Monday, November 23, 2009
Swine Flu (A/H1N1) deaths in Mecca - Update
While some media outlets had reported that a Moroccan woman had died from Swine flu while in Saudi Arabia, Moroccan authorities have contradicted the report, saying that there were no A/H1N1 death case reported among Moroccan pilgrims
Head of the Moroccan medical mission to the Holy city of Mecca, Dr. Fouad Bouchareb told reporters that a Moroccan woman, aged 75, died on November 9 in Medina of cardiac complications and arterial hypertension, from which she suffered for several years. He added that the Moroccan medical mission has vaccinated 1209 Moroccan pilgrims who were not immunized in Morocco against the H1N1 virus.
On Saturday he told the Moroccan Press Agency,MAP, that the Moroccan medical mission conducted an investigation into the story disseminated by some media reporting the death of a 75-year-old Moroccan woman from the H1N1 virus.
Several months ago, Arab health ministers met in Cairo to discuss the possibility of banning children under 12, adults over 65, pregnant women and people with chronic illnesses.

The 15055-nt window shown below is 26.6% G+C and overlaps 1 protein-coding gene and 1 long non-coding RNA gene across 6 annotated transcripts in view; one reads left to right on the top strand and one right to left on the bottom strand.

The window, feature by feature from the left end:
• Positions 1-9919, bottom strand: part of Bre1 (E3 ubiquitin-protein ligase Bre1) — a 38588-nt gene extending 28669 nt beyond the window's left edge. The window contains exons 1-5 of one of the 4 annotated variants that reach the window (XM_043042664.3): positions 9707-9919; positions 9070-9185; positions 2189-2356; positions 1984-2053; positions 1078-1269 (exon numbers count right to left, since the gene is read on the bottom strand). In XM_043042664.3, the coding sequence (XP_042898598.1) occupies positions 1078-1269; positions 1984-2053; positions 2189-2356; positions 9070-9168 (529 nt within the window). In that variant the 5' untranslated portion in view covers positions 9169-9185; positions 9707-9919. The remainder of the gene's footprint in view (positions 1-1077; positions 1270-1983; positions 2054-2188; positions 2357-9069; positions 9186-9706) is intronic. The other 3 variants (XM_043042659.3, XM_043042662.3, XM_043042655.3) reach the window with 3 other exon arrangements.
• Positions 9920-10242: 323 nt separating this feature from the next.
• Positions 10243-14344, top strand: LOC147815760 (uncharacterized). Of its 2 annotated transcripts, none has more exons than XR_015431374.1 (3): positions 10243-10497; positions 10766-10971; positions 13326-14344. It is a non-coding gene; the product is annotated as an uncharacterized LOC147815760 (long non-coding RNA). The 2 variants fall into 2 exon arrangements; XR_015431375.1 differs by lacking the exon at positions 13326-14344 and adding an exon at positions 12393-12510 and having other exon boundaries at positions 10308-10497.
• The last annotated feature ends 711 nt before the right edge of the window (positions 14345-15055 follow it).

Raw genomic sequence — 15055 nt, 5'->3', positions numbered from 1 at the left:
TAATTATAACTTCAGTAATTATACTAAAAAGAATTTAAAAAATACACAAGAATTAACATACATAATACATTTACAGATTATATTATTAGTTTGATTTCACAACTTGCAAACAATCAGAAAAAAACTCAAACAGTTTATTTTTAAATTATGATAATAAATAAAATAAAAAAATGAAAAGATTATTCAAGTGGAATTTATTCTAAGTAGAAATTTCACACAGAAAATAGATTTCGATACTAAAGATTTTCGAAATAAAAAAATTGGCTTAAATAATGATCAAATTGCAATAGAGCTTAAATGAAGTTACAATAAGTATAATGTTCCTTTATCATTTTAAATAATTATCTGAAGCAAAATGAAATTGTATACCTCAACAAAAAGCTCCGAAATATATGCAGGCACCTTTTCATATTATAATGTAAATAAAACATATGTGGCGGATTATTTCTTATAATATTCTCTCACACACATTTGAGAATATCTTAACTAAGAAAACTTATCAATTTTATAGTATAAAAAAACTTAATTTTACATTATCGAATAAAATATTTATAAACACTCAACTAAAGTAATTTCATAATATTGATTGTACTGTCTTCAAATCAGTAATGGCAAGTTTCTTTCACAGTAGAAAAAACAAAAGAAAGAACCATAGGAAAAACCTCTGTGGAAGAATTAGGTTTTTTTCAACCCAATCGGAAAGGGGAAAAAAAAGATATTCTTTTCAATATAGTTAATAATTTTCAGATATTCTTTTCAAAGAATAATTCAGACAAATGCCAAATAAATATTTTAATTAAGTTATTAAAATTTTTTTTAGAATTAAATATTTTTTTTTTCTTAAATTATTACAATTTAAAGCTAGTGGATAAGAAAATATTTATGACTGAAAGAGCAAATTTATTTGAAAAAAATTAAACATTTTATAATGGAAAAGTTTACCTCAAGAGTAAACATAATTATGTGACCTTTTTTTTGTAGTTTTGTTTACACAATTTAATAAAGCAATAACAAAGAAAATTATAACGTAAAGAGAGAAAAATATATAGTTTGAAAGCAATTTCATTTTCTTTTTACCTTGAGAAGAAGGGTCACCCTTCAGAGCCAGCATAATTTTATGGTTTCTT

However, the Saudis didn't ban anybody from coming and left the responsibility to the pilgrims' countries of origin. In effect, officials issued guidelines only for people at risk.
Two days ago, Saudi Arabia's health minister, Dr. Abdullah Al-Rabeeah, gathered representatives to discuss efforts to detect the ailment.
"It would be nice to have more time to prepare [for the possibility of H1N1 spreading in Saudi Arabia] ahead of the hajj, but I am very satisfied with all the measures taken and have great confidence," he said before the meeting.
Al-Marghalani said the "safe weapon" for the kinds of H1N1 cases that resulted in the deaths is Tamiflu, the drug used to fight influenza.
"If we lose Tamiflu, we will lose the war. But Tamiflu is only effective in the first 48 hours of when the symptoms appear," he said.